However, the history of the growth of these companies and products in the area is not easy either, different commercial alliances have emerged and ended, creating a certain instability for producers and the CoopeHorquetas cooperative
Still, according to Juan, the added value of heart of palm has meant that although production has fallen, producers can now stay afloat thanks to higher prices.
No longer a ranchito
Part of the rise in heart of palm in the area has been achieved at the level of micro-entrepreneurs such as María Luz. The rural microentrepreneur remembers that the same drivers who passed by her stand with tourists suggested that she sell them food. That’s how she started taking advantage of the raw material that she had nearby and set up a menu based on heart of palm.
“What pushed me the most is that my daughters were leaving high school and I needed more income to send them to university. That’s how it all started,” explains María Luz, who acknowledges that it is difficult because sometimes months go by and no tour groups arrive.
Palmitour also welcomes Costa Ricans (for more information call 8880-4737). She offers a variety of heart of palm dishes for small or large groups. Lasagna is the most requested dish at Palmitour, but she also offers picadillos, “quequitos,” cocktails, pickled palmito, escabeche, and ceviche.
A 10-person package includes a heart of palm ceviche appetizer, a drink made from natural fruits from the area, some patacones with mashed beans and palmito lasagna with vegetables. For dessert: fruit and a delicious coffee with palmito chorreadas ($35 per person, including a tour of the farm).
“We give the visitors a half-hour tour of the plantations, in which the whole process of [heart of palm] cultivation is explained to them,” says the micro-entrepreneur, who is especially busy between December and April.
One of her goals is to build cabins for travelers to stay in. They’ve already expanded the space where customers dine, served by María Luz with the help of one of her daughters, who studied tourism, and a neighbor who helps out on high-traffic days.
The place has space for more than 100 people, with awnings for additional outside seating.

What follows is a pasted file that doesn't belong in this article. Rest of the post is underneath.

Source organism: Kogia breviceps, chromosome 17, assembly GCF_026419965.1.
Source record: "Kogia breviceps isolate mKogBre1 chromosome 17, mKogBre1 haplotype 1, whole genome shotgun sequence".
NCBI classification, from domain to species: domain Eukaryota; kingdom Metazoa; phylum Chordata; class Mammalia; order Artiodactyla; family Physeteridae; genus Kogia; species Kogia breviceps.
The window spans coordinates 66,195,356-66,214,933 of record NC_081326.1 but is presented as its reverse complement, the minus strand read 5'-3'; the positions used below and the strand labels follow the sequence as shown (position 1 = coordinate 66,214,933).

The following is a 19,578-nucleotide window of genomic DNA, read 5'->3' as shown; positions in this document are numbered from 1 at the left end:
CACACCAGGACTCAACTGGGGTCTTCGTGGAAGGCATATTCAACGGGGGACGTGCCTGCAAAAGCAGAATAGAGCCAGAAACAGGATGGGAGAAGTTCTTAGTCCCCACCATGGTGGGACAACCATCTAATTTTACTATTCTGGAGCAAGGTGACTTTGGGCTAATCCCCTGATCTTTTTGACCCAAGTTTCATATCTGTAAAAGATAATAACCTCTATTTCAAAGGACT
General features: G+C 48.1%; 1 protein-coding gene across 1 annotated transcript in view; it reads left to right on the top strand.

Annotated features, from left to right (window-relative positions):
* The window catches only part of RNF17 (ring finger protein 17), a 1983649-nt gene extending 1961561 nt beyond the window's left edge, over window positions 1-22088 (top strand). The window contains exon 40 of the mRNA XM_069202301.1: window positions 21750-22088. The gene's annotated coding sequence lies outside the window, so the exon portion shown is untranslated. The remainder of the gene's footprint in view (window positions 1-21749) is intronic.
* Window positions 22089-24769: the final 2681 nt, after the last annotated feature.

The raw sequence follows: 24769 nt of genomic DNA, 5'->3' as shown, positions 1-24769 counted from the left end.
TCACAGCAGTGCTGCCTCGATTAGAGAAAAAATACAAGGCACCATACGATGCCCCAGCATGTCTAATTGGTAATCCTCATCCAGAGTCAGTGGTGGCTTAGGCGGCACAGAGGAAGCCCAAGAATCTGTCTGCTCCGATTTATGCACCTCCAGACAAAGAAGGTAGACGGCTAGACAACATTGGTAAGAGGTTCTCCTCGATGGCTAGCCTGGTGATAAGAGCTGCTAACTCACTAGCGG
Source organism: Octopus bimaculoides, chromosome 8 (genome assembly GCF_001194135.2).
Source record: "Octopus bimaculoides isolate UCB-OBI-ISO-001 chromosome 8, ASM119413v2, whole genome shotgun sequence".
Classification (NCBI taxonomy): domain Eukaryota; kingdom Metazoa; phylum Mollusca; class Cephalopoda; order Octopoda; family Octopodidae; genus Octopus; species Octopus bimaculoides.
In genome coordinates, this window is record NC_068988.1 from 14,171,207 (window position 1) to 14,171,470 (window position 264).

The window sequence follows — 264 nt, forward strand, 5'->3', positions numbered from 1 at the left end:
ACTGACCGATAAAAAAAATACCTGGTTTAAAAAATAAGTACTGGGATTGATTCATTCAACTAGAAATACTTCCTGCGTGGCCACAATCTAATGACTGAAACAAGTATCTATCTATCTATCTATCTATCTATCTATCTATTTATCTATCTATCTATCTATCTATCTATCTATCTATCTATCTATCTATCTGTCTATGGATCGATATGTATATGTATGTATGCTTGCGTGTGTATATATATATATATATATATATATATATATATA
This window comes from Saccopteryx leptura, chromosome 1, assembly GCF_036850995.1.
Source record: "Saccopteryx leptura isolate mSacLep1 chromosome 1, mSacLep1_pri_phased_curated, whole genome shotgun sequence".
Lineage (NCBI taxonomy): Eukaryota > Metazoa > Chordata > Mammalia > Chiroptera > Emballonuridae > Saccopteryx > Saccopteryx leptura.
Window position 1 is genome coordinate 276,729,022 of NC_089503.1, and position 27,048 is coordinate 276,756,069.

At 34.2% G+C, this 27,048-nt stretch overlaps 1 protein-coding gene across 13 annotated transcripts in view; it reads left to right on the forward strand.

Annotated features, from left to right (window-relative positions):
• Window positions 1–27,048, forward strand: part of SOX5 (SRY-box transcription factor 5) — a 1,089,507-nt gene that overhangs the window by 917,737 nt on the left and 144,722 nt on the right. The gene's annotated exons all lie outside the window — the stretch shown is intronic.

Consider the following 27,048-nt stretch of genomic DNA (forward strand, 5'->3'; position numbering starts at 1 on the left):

If you’re passing through Horquetas early, take heart: Palmitour opens at 7 a.m. to serve you a coffee and a palmito chorreada.
María Luz, a Guanacastecan who put down roots in Sarapiquí 42 years ago, knew how to move her business forward despite the pandemic. She says there were bad days, but she is getting back on her feet and has hope for the future.
With profits from food sales, María Luz raised her daughters, 39, 37 and 33 years old. Today, she says she is more proud of her efforts, because one of them graduated from medical school in Cuba and now works at the National Insurance Institute (INS).
“My daughters know that my dream is to make this something big,” she says. “Part of the success has been working hard for almost 25 years.”
María Luz has conquered many tourists’ palates, especially Europeans.
“When some of them arrive, they have told me that they have tried canned hearts of palm, but that they did not like it. We prepare several of the heart-of-palm-based dishes and their opinion changes radically,” she says. “They leave full of interest in the dishes and in our explanation of the plant, which we give you on the heart of palm tour.”
For example, two French tourists, Didier Raffin and Paulina Tizón, recently visited the restaurant and were delighted with the tour and the food they enjoyed. They say they’ll recommend that their family and friends visit the restaurant when they come to Costa Rica.
In the near future, this microentrepreneur plans to package several of her products. That’s how she hopes to reach more people with the cuisine of la Reina del Palmito in this region where a traditional ingredient, previously undervalued, has shown potential to bring new strength to the local economy.